The pharmacokinetic properties and gene expression of naked plasmid DNA and its cationic liposome complexes were studied after direct intratumoral injection. Using a Walker 256 tissue-isolated tumor perfusion system, we quantified the recovery of naked plasmid DNA and cationic liposome complexes in the tumor, leakage from the tumor surface, and the venous outflow after intratumoral injection. Approximately 50% of naked plasmid DNA had been eliminated from the tumor 2 h after injection, whereas more than 90% of plasmid DNA was retained in the tumor when it was complexed with cationic liposomes. However, the distribution of these complexes in the tumor was restricted to the tissue surrounding the injection site. Pharmacokinetic analysis of the venous outflow profiles suggested that the rate-limiting process that determines the retention of plasmid DNA in the tumor is transferred from the injection site in the tumor tissue and that complexation with cationic liposomes may retard this process. Furthermore, we examined the gene expression of chloramphenicol acetyltransferase DNA constructs (naked pCMV-CAT) and the corresponding cationic liposome [3-β-(N-(N′,N′-dimethylaminoethane)carbamoyl)cholesterol] complexes. A similar level of gene expression was observed in vivo after direct intratumoral injection of naked DNA and its cationic liposome complexes. In both cases, a great variation was observed between tumors, and localization of gene-transduced cells in the tumor tissue was limited to the area in the vicinity of the injection site. Thus, these pharmacokinetic and gene expression studies have demonstrated that cationic liposomes can enhance the retention of injected DNA in the tumor model, whereas cationic liposome complex does not necessarily improve gene expression because of its poor dissemination in this tumor. The present study also suggested that there is a need to control the behavior of the injected naked plasmid DNA and its cationic liposome complexes to ensure better distribution throughout the tumor.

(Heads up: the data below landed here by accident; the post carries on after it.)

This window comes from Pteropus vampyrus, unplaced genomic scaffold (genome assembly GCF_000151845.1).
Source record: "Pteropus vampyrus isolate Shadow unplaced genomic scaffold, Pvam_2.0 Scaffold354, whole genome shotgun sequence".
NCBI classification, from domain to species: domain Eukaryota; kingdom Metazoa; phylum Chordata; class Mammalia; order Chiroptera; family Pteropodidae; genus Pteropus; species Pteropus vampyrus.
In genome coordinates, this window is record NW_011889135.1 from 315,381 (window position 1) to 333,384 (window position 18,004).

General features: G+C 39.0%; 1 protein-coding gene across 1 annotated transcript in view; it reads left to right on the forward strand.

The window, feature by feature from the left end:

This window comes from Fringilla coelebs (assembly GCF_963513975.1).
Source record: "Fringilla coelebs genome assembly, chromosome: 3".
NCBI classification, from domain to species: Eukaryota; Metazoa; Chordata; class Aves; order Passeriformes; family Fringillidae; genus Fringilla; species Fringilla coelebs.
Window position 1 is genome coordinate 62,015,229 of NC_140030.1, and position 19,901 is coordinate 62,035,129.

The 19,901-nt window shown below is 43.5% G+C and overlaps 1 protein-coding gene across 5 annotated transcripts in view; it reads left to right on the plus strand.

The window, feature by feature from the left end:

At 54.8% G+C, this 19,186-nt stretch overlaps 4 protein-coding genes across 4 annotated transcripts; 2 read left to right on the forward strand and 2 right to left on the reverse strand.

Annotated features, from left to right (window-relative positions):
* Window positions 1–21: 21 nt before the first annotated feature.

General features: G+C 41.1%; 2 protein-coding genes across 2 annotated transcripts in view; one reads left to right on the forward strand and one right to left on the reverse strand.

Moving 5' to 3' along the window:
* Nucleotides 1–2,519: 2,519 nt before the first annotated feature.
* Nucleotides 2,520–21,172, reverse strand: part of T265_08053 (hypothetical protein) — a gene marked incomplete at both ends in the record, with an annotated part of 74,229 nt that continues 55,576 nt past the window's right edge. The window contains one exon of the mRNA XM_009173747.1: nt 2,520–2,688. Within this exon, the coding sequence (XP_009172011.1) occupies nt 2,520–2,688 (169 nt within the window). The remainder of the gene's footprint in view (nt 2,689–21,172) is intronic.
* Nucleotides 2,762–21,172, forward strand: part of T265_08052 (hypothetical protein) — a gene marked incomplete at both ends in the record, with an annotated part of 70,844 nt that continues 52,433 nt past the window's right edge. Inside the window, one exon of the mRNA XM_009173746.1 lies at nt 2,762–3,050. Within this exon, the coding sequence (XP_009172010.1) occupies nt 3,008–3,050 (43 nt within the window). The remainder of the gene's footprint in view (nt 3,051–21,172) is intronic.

This work was supported in part by a Grant-in-Aid for Scientific Research from the Ministry of Education, Science and Culture, Japan, and the Grant of “Basic Research on Drug Innovation” from the Japan Health Sciences Foundation.

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